For a detailed description of the puzzle see N-puzzle on Wikipedia
The C++ implementation uses the RANGE statement of StEAM. Every possible move is associated to one integer from 0 to 3. The puzzle is an array of 9 elements. We use the VASSERT statement to check if a solution is reached. StEAM has been able to solve all 8-puzzle instances that we provided.
In the next table we present the instances that we use.
|No.||Instance||Distance to solution|
|1||2 0 5 1 7 4 3 6 8||9|
|2||2 7 5 1 0 4 3 6 8||10|
|3||2 7 5 0 1 4 3 6 8||11|
|4||2 7 5 1 6 4 3 8 0||12|
|5||2 7 5 1 6 0 3 8 4||13|
|6||2 7 0 1 6 5 3 8 4||14|
|7||2 0 7 1 6 5 3 8 4||15|
|8||2 6 7 1 0 5 3 8 4||16|
|9||2 6 7 1 5 0 3 8 4||17|
|10||2 6 7 1 5 4 3 8 0||18|
|11||2 6 7 1 5 4 3 0 8||19|
You can download the sources as a .tar.gz file from here
You can also download the igcc compiled binary from here.
All experiments are conducted on an AMD dual-processor Opteron machine with 4GB RAM, 4GB swap and a 3 Tera bytes hard disk made available through NFS.
For the experiments Breath First Search was used.
To show the improvements in performance by using the externalization implemented in StEAM-XXL we have run the test cases with all three methods available in StEAM.
For the above experiments we employed full hashing.
This graph describes the internal memory usage for finding the optimal solution path in an 8-puzzle instance.
Here, we see a significant difference in the memory consumption of all three methods. The meory usage for the internal StEAM increases drasticaly with harder instances, while in StEAM-XXL, it remains almost constant. Note that in StEAM-XXL, the RAM requirement can be adjusted by changing the cache size.
In the next Graph we report the time taken to find the solution path.
In this graph we see an increse of time for finding the solution with StEAM-XXL.
Actually the performance of externalizing can be improved by using a better hash function. Experiments described below show the connection between hashing and externalization.
This graph shows us how the usage of internal memory increases with time. We present it for instance 11.
Comparing the three methods for this instance shows how efficient StEAM-XXL works. The consuption of internal memory is near linear during the whole searching process.
To see the expanding speed we present a graph which shows the generated states in time, while solving instance 11.
The large number of potential dupplicates, generated by the hashing function causes StEAM-XXL to slow down with time. As we said above, a better hashing function would perform better.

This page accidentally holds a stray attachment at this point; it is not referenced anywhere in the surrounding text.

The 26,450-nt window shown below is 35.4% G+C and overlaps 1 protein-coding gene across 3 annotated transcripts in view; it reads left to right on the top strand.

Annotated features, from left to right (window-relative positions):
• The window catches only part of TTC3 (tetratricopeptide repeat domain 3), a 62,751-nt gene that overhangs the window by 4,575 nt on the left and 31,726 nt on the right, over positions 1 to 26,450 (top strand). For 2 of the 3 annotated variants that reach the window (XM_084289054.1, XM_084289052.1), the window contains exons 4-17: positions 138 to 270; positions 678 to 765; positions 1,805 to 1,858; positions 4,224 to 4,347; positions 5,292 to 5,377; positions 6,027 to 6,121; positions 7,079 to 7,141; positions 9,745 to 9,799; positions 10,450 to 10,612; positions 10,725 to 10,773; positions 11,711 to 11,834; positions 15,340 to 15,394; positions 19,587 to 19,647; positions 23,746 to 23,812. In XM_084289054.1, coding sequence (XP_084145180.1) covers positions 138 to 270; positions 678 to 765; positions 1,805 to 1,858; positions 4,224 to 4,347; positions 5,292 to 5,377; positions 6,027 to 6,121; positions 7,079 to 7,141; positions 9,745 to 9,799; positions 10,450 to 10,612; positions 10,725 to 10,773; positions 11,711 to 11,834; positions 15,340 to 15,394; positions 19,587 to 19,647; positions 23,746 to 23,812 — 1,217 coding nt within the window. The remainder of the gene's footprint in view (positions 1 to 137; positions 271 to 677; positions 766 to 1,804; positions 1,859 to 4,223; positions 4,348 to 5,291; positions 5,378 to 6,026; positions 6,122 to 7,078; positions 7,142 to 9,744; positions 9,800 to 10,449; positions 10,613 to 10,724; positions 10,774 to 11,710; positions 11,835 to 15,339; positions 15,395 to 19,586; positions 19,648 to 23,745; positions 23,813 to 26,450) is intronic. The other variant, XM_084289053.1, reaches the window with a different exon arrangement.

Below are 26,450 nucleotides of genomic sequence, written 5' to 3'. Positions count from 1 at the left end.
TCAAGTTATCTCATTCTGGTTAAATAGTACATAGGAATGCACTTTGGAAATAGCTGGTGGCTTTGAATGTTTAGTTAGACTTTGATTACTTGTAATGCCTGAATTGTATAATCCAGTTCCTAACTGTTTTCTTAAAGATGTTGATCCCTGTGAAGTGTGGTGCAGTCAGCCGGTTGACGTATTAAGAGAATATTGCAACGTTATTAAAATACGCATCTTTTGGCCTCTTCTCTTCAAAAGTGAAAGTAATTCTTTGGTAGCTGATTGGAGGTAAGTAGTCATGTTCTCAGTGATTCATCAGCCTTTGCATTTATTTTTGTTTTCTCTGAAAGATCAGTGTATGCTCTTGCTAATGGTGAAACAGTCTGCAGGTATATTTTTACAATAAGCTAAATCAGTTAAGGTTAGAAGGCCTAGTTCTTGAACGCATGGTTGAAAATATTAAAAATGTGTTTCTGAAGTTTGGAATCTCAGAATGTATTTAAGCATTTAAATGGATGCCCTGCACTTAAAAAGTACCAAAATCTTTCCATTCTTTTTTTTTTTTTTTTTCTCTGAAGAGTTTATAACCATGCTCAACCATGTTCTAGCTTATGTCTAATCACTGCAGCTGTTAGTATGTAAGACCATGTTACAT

During the experiments with StEAM-XXL we noticed that choosing a different hash function gives us a much better performance. So we present testing results on the influence of a hash function on externalization in the next section..
StEAM can compute the hash value in two ways.
Partial-Hashing is not able to solve all instances since the number of states with equal hash value is limited. This is not a problem for Full-Hashing since it generates much more different hash values. Of course we compare only instances which have been solved by both methods.
We will not compare the memory consumption here, because it does not differ between the methods. Hashing has only an influence on the search speed.
To compare the two hash methods we will show three graphs here, one for the original implementation, one for collapse compression and one for StEAM-XXL.
As we can see the full hashing is slower then partial hashing, but the graph for partial hashing rises faster then the one for full hashing.
This graph looks nearly the same as the one above. If we take a closer look at the partial hashing line we see that it is even more steeply then in the original implementation.
Here we see how important a good hashing function for externalization is. While the graph for full hashing does not differ much from both graphs seen above, using the partial compression causes to slow down the expanding speed drasticaly.
The experiments show that our externalization method is able to reduce the memory consumption significantly. This way we are able to solve harder instances.
The other interessting thing is the strong influence of hashing on the search time. We see in the results that even a very fast externalization is worthless if the hash function computes only a few hash values. While a more complex hash function would spend more time on computing the hash value, we can save the time on checking for duplicates.
This phenomenon will also appear in internal methods with bigger instances. Checking for duplicates is much faster here, but also needs time.